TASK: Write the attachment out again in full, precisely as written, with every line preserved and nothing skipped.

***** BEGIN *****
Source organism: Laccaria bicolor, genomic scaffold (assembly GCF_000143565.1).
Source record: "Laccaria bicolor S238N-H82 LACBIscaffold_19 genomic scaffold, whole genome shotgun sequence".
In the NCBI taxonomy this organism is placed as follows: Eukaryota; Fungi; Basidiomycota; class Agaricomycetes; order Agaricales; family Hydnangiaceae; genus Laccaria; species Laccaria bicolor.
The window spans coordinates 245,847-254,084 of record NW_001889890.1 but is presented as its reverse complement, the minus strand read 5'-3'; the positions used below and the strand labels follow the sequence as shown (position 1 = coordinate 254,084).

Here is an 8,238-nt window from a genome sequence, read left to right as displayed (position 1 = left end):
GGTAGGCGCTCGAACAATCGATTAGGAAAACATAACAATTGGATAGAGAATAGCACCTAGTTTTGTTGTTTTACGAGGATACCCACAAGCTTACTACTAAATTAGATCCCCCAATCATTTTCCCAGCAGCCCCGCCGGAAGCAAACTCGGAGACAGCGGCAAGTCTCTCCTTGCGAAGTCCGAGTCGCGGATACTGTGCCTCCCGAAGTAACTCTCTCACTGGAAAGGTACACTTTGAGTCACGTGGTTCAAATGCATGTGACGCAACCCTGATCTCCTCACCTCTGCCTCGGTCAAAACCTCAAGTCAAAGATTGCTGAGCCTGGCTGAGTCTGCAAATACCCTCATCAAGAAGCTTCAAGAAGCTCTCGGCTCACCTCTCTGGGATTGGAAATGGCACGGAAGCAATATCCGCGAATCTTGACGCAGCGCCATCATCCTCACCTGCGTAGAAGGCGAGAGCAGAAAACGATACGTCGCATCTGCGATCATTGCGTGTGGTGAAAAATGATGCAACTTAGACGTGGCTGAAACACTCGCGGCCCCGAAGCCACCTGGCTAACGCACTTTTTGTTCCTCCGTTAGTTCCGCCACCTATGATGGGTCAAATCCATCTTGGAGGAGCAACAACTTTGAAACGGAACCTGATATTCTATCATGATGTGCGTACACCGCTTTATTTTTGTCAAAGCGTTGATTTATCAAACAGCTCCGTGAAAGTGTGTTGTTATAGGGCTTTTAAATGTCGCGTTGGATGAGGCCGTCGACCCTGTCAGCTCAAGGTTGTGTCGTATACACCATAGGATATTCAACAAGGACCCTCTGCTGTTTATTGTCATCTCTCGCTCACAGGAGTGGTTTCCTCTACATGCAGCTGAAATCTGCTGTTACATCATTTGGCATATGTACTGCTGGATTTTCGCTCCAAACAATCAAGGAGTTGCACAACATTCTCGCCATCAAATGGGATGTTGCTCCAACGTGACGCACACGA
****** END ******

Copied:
Source organism: Laccaria bicolor, genomic scaffold (assembly GCF_000143565.1).
Source record: "Laccaria bicolor S238N-H82 LACBIscaffold_19 genomic scaffold, whole genome shotgun sequence".
In the NCBI taxonomy this organism is placed as follows: Eukaryota; Fungi; Basidiomycota; class Agaricomycetes; order Agaricales; family Hydnangiaceae; genus Laccaria; species Laccaria bicolor.
The window spans coordinates 245,847-254,084 of record NW_001889890.1 but is presented as its reverse complement, the minus strand read 5'-3'; the positions used below and the strand labels follow the sequence as shown (position 1 = coordinate 254,084).

Here is an 8,238-nt window from a genome sequence, read left to right as displayed (position 1 = left end):
GGTAGGCGCTCGAACAATCGATTAGGAAAACATAACAATTGGATAGAGAATAGCACCTAGTTTTGTTGTTTTACGAGGATACCCACAAGCTTACTACTAAATTAGATCCCCCAATCATTTTCCCAGCAGCCCCGCCGGAAGCAAACTCGGAGACAGCGGCAAGTCTCTCCTTGCGAAGTCCGAGTCGCGGATACTGTGCCTCCCGAAGTAACTCTCTCACTGGAAAGGTACACTTTGAGTCACGTGGTTCAAATGCATGTGACGCAACCCTGATCTCCTCACCTCTGCCTCGGTCAAAACCTCAAGTCAAAGATTGCTGAGCCTGGCTGAGTCTGCAAATACCCTCATCAAGAAGCTTCAAGAAGCTCTCGGCTCACCTCTCTGGGATTGGAAATGGCACGGAAGCAATATCCGCGAATCTTGACGCAGCGCCATCATCCTCACCTGCGTAGAAGGCGAGAGCAGAAAACGATACGTCGCATCTGCGATCATTGCGTGTGGTGAAAAATGATGCAACTTAGACGTGGCTGAAACACTCGCGGCCCCGAAGCCACCTGGCTAACGCACTTTTTGTTCCTCCGTTAGTTCCGCCACCTATGATGGGTCAAATCCATCTTGGAGGAGCAACAACTTTGAAACGGAACCTGATATTCTATCATGATGTGCGTACACCGCTTTATTTTTGTCAAAGCGTTGATTTATCAAACAGCTCCGTGAAAGTGTGTTGTTATAGGGCTTTTAAATGTCGCGTTGGATGAGGCCGTCGACCCTGTCAGCTCAAGGTTGTGTCGTATACACCATAGGATATTCAACAAGGACCCTCTGCTGTTTATTGTCATCTCTCGCTCACAGGAGTGGTTTCCTCTACATGCAGCTGAAATCTGCTGTTACATCATTTGGCATATGTACTGCTGGATTTTCGCTCCAAACAATCAAGGAGTTGCACAACATTCTCGCCATCAAATGGGATGTTGCTCCAACGTGACGCACACGA